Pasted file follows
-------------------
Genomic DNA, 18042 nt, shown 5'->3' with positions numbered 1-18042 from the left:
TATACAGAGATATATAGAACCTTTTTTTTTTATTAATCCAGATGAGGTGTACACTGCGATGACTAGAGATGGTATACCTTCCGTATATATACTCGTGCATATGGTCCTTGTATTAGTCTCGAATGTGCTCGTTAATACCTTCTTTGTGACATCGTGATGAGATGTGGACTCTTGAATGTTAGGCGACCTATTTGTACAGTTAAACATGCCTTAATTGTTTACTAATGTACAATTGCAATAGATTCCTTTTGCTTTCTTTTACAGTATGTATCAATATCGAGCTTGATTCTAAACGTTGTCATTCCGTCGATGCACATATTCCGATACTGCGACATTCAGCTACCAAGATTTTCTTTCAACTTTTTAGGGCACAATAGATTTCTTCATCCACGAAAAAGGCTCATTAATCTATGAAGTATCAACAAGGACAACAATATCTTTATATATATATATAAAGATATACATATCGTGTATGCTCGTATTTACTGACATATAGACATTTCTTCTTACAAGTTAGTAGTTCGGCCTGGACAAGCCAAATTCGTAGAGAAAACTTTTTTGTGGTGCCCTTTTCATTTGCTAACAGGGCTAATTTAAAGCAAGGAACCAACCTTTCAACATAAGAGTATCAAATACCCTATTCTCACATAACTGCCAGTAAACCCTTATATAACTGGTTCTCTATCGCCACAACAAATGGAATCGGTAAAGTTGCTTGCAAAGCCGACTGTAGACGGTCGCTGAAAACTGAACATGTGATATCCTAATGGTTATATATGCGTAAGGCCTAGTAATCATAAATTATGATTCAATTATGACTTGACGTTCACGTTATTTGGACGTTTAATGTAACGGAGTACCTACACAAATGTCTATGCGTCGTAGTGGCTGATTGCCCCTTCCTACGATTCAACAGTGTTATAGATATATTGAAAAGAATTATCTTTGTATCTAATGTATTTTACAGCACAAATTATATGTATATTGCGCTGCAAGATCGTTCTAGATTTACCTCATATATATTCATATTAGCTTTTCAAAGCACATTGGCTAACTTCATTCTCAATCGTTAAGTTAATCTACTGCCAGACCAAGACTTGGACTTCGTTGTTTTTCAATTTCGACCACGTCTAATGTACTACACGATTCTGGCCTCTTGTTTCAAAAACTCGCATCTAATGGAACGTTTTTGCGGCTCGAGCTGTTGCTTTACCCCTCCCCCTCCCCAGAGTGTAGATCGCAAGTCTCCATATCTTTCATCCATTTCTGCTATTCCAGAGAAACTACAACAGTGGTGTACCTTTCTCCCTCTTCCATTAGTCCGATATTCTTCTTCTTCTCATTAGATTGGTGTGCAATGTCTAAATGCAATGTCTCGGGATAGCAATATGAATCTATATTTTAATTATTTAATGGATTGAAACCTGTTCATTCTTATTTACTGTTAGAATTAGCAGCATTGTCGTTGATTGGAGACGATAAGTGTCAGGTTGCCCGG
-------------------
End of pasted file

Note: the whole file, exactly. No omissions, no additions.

Genomic DNA, 18042 nt, shown 5'->3' with positions numbered 1-18042 from the left:
TATACAGAGATATATAGAACCTTTTTTTTTTATTAATCCAGATGAGGTGTACACTGCGATGACTAGAGATGGTATACCTTCCGTATATATACTCGTGCATATGGTCCTTGTATTAGTCTCGAATGTGCTCGTTAATACCTTCTTTGTGACATCGTGATGAGATGTGGACTCTTGAATGTTAGGCGACCTATTTGTACAGTTAAACATGCCTTAATTGTTTACTAATGTACAATTGCAATAGATTCCTTTTGCTTTCTTTTACAGTATGTATCAATATCGAGCTTGATTCTAAACGTTGTCATTCCGTCGATGCACATATTCCGATACTGCGACATTCAGCTACCAAGATTTTCTTTCAACTTTTTAGGGCACAATAGATTTCTTCATCCACGAAAAAGGCTCATTAATCTATGAAGTATCAACAAGGACAACAATATCTTTATATATATATATAAAGATATACATATCGTGTATGCTCGTATTTACTGACATATAGACATTTCTTCTTACAAGTTAGTAGTTCGGCCTGGACAAGCCAAATTCGTAGAGAAAACTTTTTTGTGGTGCCCTTTTCATTTGCTAACAGGGCTAATTTAAAGCAAGGAACCAACCTTTCAACATAAGAGTATCAAATACCCTATTCTCACATAACTGCCAGTAAACCCTTATATAACTGGTTCTCTATCGCCACAACAAATGGAATCGGTAAAGTTGCTTGCAAAGCCGACTGTAGACGGTCGCTGAAAACTGAACATGTGATATCCTAATGGTTATATATGCGTAAGGCCTAGTAATCATAAATTATGATTCAATTATGACTTGACGTTCACGTTATTTGGACGTTTAATGTAACGGAGTACCTACACAAATGTCTATGCGTCGTAGTGGCTGATTGCCCCTTCCTACGATTCAACAGTGTTATAGATATATTGAAAAGAATTATCTTTGTATCTAATGTATTTTACAGCACAAATTATATGTATATTGCGCTGCAAGATCGTTCTAGATTTACCTCATATATATTCATATTAGCTTTTCAAAGCACATTGGCTAACTTCATTCTCAATCGTTAAGTTAATCTACTGCCAGACCAAGACTTGGACTTCGTTGTTTTTCAATTTCGACCACGTCTAATGTACTACACGATTCTGGCCTCTTGTTTCAAAAACTCGCATCTAATGGAACGTTTTTGCGGCTCGAGCTGTTGCTTTACCCCTCCCCCTCCCCAGAGTGTAGATCGCAAGTCTCCATATCTTTCATCCATTTCTGCTATTCCAGAGAAACTACAACAGTGGTGTACCTTTCTCCCTCTTCCATTAGTCCGATATTCTTCTTCTTCTCATTAGATTGGTGTGCAATGTCTAAATGCAATGTCTCGGGATAGCAATATGAATCTATATTTTAATTATTTAATGGATTGAAACCTGTTCATTCTTATTTACTGTTAGAATTAGCAGCATTGTCGTTGATTGGAGACGATAAGTGTCAGGTTGCCCGG